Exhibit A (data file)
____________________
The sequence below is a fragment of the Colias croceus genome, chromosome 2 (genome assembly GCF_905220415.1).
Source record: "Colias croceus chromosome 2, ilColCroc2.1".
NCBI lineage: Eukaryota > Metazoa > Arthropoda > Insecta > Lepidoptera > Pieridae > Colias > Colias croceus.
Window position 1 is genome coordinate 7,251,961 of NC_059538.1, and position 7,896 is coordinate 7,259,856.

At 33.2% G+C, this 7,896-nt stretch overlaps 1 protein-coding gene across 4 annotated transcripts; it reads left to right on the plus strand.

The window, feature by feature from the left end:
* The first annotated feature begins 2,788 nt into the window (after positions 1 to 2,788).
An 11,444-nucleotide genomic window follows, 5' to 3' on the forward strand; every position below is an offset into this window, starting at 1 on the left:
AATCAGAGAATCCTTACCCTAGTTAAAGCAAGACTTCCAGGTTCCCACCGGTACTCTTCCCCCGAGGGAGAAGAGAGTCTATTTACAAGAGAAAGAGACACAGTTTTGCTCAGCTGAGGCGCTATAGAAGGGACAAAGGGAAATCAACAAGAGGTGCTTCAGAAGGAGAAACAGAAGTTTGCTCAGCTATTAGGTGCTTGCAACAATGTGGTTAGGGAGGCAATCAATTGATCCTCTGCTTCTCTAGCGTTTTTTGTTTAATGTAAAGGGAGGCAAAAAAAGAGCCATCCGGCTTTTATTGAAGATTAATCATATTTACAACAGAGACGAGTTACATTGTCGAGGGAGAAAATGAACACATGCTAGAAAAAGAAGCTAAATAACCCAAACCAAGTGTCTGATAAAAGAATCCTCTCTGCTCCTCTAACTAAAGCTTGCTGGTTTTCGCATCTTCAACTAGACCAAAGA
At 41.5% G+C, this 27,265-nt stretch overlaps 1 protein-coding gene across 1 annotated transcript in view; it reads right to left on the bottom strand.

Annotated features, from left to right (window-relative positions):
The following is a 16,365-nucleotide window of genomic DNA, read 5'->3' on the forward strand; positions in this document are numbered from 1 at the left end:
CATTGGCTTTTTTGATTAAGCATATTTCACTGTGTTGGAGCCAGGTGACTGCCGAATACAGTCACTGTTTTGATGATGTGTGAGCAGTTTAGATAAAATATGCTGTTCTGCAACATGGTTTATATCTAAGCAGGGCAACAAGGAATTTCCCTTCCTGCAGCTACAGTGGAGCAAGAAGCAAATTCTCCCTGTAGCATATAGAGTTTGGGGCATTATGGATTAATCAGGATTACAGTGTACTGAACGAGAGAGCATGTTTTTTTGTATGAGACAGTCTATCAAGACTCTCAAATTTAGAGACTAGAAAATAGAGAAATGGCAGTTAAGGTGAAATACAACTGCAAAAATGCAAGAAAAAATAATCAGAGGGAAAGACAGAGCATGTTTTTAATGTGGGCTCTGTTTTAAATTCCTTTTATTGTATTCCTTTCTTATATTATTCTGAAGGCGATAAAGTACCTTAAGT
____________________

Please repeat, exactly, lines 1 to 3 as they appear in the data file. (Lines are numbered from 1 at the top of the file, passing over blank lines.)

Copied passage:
The sequence below is a fragment of the Colias croceus genome, chromosome 2 (genome assembly GCF_905220415.1).
Source record: "Colias croceus chromosome 2, ilColCroc2.1".
NCBI lineage: Eukaryota > Metazoa > Arthropoda > Insecta > Lepidoptera > Pieridae > Colias > Colias croceus.